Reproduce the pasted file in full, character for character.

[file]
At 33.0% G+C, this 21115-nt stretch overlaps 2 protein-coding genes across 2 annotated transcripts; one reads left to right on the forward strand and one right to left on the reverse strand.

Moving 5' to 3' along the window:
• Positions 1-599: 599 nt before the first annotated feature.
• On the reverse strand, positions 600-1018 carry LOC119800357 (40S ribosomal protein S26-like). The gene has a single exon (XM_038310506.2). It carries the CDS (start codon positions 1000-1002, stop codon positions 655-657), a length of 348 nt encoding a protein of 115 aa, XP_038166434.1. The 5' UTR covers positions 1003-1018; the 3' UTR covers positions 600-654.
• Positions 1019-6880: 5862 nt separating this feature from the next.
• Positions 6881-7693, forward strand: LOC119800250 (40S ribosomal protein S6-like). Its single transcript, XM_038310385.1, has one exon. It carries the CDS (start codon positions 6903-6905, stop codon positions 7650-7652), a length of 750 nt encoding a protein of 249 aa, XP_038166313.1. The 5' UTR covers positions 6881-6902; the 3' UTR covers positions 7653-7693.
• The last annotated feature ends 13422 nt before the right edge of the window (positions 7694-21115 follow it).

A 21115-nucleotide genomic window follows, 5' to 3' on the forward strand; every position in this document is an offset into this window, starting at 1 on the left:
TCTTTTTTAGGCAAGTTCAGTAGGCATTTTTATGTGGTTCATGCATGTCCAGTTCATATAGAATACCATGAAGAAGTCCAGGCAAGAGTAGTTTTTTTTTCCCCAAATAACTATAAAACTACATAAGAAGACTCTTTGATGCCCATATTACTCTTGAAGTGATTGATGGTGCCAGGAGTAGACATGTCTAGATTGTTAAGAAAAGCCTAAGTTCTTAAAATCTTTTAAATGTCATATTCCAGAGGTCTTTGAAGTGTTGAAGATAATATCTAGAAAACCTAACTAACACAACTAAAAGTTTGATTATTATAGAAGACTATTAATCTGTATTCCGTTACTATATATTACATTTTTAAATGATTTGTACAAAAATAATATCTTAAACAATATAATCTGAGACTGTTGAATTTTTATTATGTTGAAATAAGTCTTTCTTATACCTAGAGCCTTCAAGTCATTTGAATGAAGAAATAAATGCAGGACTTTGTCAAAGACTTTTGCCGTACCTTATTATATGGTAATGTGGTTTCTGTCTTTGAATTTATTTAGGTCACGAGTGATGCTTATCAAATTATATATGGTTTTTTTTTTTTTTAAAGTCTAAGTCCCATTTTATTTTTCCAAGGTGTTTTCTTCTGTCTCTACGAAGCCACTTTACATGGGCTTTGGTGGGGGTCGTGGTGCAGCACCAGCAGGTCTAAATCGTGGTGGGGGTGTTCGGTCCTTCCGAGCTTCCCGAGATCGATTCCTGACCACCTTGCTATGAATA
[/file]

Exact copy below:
At 33.0% G+C, this 21115-nt stretch overlaps 2 protein-coding genes across 2 annotated transcripts; one reads left to right on the forward strand and one right to left on the reverse strand.

Moving 5' to 3' along the window:
• Positions 1-599: 599 nt before the first annotated feature.
• On the reverse strand, positions 600-1018 carry LOC119800357 (40S ribosomal protein S26-like). The gene has a single exon (XM_038310506.2). It carries the CDS (start codon positions 1000-1002, stop codon positions 655-657), a length of 348 nt encoding a protein of 115 aa, XP_038166434.1. The 5' UTR covers positions 1003-1018; the 3' UTR covers positions 600-654.
• Positions 1019-6880: 5862 nt separating this feature from the next.
• Positions 6881-7693, forward strand: LOC119800250 (40S ribosomal protein S6-like). Its single transcript, XM_038310385.1, has one exon. It carries the CDS (start codon positions 6903-6905, stop codon positions 7650-7652), a length of 750 nt encoding a protein of 249 aa, XP_038166313.1. The 5' UTR covers positions 6881-6902; the 3' UTR covers positions 7653-7693.
• The last annotated feature ends 13422 nt before the right edge of the window (positions 7694-21115 follow it).

A 21115-nucleotide genomic window follows, 5' to 3' on the forward strand; every position in this document is an offset into this window, starting at 1 on the left:
TCTTTTTTAGGCAAGTTCAGTAGGCATTTTTATGTGGTTCATGCATGTCCAGTTCATATAGAATACCATGAAGAAGTCCAGGCAAGAGTAGTTTTTTTTTCCCCAAATAACTATAAAACTACATAAGAAGACTCTTTGATGCCCATATTACTCTTGAAGTGATTGATGGTGCCAGGAGTAGACATGTCTAGATTGTTAAGAAAAGCCTAAGTTCTTAAAATCTTTTAAATGTCATATTCCAGAGGTCTTTGAAGTGTTGAAGATAATATCTAGAAAACCTAACTAACACAACTAAAAGTTTGATTATTATAGAAGACTATTAATCTGTATTCCGTTACTATATATTACATTTTTAAATGATTTGTACAAAAATAATATCTTAAACAATATAATCTGAGACTGTTGAATTTTTATTATGTTGAAATAAGTCTTTCTTATACCTAGAGCCTTCAAGTCATTTGAATGAAGAAATAAATGCAGGACTTTGTCAAAGACTTTTGCCGTACCTTATTATATGGTAATGTGGTTTCTGTCTTTGAATTTATTTAGGTCACGAGTGATGCTTATCAAATTATATATGGTTTTTTTTTTTTTTAAAGTCTAAGTCCCATTTTATTTTTCCAAGGTGTTTTCTTCTGTCTCTACGAAGCCACTTTACATGGGCTTTGGTGGGGGTCGTGGTGCAGCACCAGCAGGTCTAAATCGTGGTGGGGGTGTTCGGTCCTTCCGAGCTTCCCGAGATCGATTCCTGACCACCTTGCTATGAATA